Hawk: It’s not about the bunny!... Is it about the bunny?... No, it’s not about the bunny.


And finally, we’re reintroduced to FBI Deputy Director Gordon Cole (Lynch) and FBI Agent Albert Rosenfeld (Miguel Ferrer). And introduced to FBI Agent Tamara Preston (annotator of The Secret History of Twin Peaks). Chrysta Bell’s performance is as odd and strangely emphatic as you’d expect from a Lynch lady (even more offbeat than early Audrey Horne). Lynch meanwhile is giving a markedly more graded showing than he was in the original run, while I initially thought Ferrer, who unsurprisingly doesn’t look at all well, wasn’t up to it at all, but thankfully 3.4 indicated otherwise.


Gordon: Albert, we’re heading for the black hills of South Dakota.
Albert: Good, I’ve been dying to see Mount Rushmore.

But they’re finding their rhythms here; by the following episode (I hasten to add, I don’t know how much of this was filmed sequentially, so I may be talking arse) they’re on a roll. And I love the little touches, like a huge poster of an atom bomb cloud behind Cole’s desk. There’s very definitely a ramshackle, undisciplined quality to this third season, but honestly, I wouldn’t have it any other way.


Agree? Disagree? Mildly or vehemently? Let me know in the comments below.

Comments

Popular posts from this blog

No matter how innocent you are, or how hard you try, they’ll find you guilty.

The Wrong Man (1956) (SPOILERS) I hate to say it, but old Truffaut called it right on this one. More often than not showing obeisance to the might of Hitchcock during his career-spanning interview, the French critic turned director was surprisingly blunt when it came to The Wrong Man . He told Hitch “ your style, which has found its perfection in the fiction area, happens to be in total conflict with the aesthetics of the documentary and that contradiction is apparent throughout the picture ”. There’s also another, connected issue with this, one Hitch acknowledged: too much fidelity to the true story upon which the film is based.

He’s so persistent! He always gets his man.

Speed (1994) (SPOILERS) It must have been a couple of decades since I last viewed Speed all the way through, so it’s pleasing to confirm that it holds up. Sure, Jan de Bont’s debut as a director can’t compete with the work of John McTiernan, for whom he acted as cinematographer and who recommended de Bont when he passed on the picture, but he nevertheless does a more than competent work. Which makes his later turkeys all the more tragic. And Keanu and Sandra Bullock display the kind of effortless chemistry you can’t put a price tag on. And then there’s Dennis Hopper, having a great old sober-but-still-looning time.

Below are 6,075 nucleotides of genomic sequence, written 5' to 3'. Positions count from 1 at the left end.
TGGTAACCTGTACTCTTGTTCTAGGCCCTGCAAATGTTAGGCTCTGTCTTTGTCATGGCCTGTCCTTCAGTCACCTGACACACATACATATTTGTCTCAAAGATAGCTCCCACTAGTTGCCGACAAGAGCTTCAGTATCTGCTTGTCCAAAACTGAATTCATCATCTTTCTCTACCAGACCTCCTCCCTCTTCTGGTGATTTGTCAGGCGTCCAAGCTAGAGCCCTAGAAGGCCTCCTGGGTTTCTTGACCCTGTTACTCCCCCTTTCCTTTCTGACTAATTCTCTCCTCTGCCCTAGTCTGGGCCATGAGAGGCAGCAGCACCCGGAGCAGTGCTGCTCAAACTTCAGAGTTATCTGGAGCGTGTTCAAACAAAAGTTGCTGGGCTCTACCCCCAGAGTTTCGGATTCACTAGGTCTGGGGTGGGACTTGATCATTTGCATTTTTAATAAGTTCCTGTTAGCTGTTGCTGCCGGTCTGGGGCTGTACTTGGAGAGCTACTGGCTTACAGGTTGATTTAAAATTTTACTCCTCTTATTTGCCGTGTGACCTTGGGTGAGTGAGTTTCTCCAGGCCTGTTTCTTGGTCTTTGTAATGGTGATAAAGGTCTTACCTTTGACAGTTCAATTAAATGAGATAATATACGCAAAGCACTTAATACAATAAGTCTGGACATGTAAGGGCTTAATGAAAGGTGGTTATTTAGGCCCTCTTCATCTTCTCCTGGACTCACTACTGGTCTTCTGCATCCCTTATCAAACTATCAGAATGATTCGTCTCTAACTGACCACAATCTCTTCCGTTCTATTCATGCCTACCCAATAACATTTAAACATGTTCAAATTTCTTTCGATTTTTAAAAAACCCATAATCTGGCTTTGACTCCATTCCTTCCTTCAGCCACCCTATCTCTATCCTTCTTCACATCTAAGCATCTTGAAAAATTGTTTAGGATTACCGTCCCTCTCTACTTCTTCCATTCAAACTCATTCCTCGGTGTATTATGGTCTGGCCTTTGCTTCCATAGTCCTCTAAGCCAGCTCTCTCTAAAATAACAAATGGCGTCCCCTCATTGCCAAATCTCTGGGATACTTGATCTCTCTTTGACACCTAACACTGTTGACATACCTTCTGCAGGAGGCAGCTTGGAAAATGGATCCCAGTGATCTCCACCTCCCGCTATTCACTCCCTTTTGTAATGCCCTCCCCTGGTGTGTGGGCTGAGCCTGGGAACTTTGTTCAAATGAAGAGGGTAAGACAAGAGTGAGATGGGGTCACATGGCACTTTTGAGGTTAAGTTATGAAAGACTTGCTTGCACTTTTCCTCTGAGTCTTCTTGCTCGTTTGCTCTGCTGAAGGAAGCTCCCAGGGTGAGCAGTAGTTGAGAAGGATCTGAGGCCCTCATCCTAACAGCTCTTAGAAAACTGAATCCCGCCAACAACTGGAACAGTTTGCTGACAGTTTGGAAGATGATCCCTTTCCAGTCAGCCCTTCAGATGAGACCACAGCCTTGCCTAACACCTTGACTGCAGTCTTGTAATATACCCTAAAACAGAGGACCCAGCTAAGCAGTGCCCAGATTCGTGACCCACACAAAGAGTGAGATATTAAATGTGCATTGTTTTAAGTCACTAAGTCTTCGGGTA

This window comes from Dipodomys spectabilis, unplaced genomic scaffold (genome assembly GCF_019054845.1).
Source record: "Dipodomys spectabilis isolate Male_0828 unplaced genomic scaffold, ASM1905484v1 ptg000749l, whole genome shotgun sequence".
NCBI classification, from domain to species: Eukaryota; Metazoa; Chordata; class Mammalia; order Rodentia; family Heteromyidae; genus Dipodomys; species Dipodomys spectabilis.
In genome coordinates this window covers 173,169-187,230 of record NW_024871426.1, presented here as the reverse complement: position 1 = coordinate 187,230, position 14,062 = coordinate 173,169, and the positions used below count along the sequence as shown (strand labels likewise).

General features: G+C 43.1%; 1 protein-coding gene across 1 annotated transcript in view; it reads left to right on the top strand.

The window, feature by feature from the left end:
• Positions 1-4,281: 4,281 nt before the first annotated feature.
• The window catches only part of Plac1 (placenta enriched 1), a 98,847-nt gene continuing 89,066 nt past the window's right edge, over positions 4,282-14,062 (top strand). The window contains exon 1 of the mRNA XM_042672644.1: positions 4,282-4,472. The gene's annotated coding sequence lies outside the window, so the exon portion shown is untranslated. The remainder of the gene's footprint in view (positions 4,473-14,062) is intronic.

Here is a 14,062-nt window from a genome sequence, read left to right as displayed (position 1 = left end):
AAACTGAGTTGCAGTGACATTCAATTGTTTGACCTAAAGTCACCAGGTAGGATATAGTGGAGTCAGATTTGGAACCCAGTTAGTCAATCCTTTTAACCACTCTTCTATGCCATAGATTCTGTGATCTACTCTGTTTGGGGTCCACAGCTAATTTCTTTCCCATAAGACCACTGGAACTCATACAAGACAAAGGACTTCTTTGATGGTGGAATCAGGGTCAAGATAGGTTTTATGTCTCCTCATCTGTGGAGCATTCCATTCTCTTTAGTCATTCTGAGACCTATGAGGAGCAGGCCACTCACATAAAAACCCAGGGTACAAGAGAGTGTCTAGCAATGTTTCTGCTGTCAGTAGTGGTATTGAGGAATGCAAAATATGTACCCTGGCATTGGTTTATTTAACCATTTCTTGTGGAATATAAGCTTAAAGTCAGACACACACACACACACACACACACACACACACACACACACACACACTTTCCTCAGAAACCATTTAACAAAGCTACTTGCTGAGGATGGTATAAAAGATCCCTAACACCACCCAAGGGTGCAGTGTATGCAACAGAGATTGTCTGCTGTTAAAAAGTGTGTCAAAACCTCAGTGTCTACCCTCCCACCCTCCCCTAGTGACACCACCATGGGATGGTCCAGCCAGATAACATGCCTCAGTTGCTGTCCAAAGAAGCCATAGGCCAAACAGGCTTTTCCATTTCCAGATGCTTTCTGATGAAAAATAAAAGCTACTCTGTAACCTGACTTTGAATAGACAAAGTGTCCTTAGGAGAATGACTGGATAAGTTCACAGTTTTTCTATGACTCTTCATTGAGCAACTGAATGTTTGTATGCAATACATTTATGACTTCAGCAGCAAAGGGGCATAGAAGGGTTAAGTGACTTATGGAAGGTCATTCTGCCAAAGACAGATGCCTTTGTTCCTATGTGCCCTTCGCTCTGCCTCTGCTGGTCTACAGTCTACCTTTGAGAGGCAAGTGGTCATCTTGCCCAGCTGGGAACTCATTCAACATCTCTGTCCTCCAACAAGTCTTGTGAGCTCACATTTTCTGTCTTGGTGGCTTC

Another case of the screaming oopizootics.

Doctor Who Season 14 – Worst to Best The best Doctor Who season? In terms of general recognition and unadulterated celebration, there’s certainly a strong case to be made for Fourteen. The zenith of Robert Holmes and Philip Hinchcliffe’s plans for the series finds it relinquishing the cosy rapport of the Doctor and Sarah in favour of the less-trodden terrain of a solo adventure and underlying conflict with new companion Leela. More especially, it finds the production team finally stretching themselves conceptually after thoroughly exploring their “gothic horror” template over the course of the previous two seasons (well, mostly the previous one).

He is a brigand and a lout. Pay him no serious mention.

The Wind and the Lion (1975) (SPOILERS) John Milius called his second feature a boy’s-own adventure, on the basis of the not-so-terrified responses of one of those kidnapped by Sean Connery’s Arab Raisuli. Really, he could have been referring to himself, in all his cigar-chomping, gun-toting reactionary glory, dreaming of the days of real heroes. The Wind and the Lion rather had its thunder stolen by Jaws on release, and it’s easy to see why. As polished as the picture is, and simultaneously broad-stroke and self-aware in its politics, it’s very definitely a throwback to the pictures of yesteryear. Only without the finger-on-the-pulse contemporaneity of execution that would make Spielberg and Lucas’ genre dives so memorable in a few short years’ time.